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As India’s Economy Sags, Even the Trump Brand Is Struggling

As India’s Economy Sags, Even the Trump Brand Is Struggling

PUNE, India — The apartment buildings rise 23 stories into the skyline, a pair of elegant, jet-black towers buffered from the street by security guards and high fences. The name Trump is displayed in big, gold block letters.

But within the Trump Towers complex in Pune, in western India, employees say that most of the $2 million apartments are vacant. The pool is frequently empty, sales have slowed and buyers rarely visit.

The Trump brand once seemed promising to Indian developers. But it, too, is struggling to surmount one of the country’s worst economic slumps in years.

“In the past, the Trump name may have helped attract investors, but gone are those days,” said Pankaj Kapoor, the managing director of Liases Foras, an Indian real estate research company.

As Donald J. Trump prepared to run for president, Indian real estate magnates made a bet that licensing his name would sell apartments. Now India has more Trump-branded projects than any country except the United States — six residential towers in four locations, including Pune, a quiet industrial city of more than 3 million people.

But when Mr. Trump touches down in India on Monday to meet Prime Minister Narendra Modi, his first official visit as president, he will enter a country caught in a grave slowdown. As the Indian economy faces its lowest growth rate in more than a decade, developers have abandoned residential projects and slashed prices to attract buyers.

It is not just the Trump brand that is suffering from weak demand. Thousands of apartments are vacant nationwide or trapped in construction delays and prices have stagnated. Debt-strapped builders cannot secure loans.

Real estate agents and developers sold about 40 percent less square footage last year than in 2014, according to Prashant Thakur, the head of research at Anarock Property Consultants, a real estate research firm.

At Trump Towers Pune, which were completed a few years ago as the first project in India to bear the Trump name, only seven of 46 units are occupied, according to building employees and others with knowledge of occupancy and sales.

The real estate market is now so weak, the Trump family’s partners in Pune decided to not even attempt — at least for now — to sell half of the luxury apartments in the complex, which retail for about 35 percent more than comparable properties.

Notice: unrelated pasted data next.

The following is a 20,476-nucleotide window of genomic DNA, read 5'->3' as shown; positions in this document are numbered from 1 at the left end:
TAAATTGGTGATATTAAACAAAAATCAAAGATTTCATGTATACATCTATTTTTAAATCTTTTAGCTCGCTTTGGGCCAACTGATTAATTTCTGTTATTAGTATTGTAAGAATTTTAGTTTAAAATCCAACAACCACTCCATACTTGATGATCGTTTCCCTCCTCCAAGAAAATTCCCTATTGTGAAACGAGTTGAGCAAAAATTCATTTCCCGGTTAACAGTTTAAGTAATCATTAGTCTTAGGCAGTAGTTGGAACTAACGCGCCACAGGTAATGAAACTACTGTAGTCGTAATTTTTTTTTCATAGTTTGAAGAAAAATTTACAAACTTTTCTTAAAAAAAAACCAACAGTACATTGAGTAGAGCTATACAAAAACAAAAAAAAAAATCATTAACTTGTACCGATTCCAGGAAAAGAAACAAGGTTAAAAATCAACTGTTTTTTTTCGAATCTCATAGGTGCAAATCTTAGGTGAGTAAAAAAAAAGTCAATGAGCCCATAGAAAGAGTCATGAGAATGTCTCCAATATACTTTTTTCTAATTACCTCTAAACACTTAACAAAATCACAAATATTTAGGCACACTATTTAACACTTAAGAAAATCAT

Pune, Mumbai, Kolkata and Gurugram, a tech hub near New Delhi, all have Trump-branded projects. The deals in India were negotiated before Mr. Trump was elected, and the Trump family said they were contractually obligated to see them through. But the decision to push ahead has generated conflict-of-interest questions about the mixing of presidential duties with family business.

Panchshil Realty, which built the towers in Pune, did not answer emailed questions. Through a spokesman, the company’s chairman, Atul Chordia, declined to comment.

Asked to comment on its projects in India, the Trump organization and one of its India-based partners did not dispute that their real estate projects in India, particularly in Pune and Mumbai, have faced challenges because of the downturn in the luxury real-estate market.

But they argued that while they are suffering too, their sales are still better than others in the market.

“Despite the slowdown in India, Trump is still the most sought after luxury residential brand in the country,” Kalpesh Mehta, the developer of unfinished projects in Kolkata and Gurugram, said in a statement.

In most cases, the Trump Organization does not invest in such towers, but instead licenses its name in exchange for royalties, fees that are mostly paid as the individual units are sold.

According to its most recent annual financial disclosure, for 2018, the company earned perhaps as little as $200,000 last year on all four of its projects in India. The maximum revenue reported at Trump Organization from the four India projects dropped from $6 million in 2017 to $2 million in 2018, although some income from India might be counted as contributing to other accounts.

Though his brand has not surmounted India’s luxury slump, Mr. Trump remains quite popular here, with many Indians seeing him as tough on terrorism, pro-business and a crucial ally for Mr. Modi, another outspoken populist.

Last fall, Mr. Trump joined Mr. Modi onstage at a lively cultural event in Texas called “Howdy Modi!” In front of tens of thousands of Indian-Americans, Mr. Trump praised the Indian prime minister and emphasized the countries’ “common values.”

“Tell me how many Indian prime ministers have been able to visit the U.S. and get the president to mingle with the people like Modi has done?” said Varun Suhag, an Indian pilot who bought two apartments in the Gurugram development. “In decades, we have not seen such a relationship.”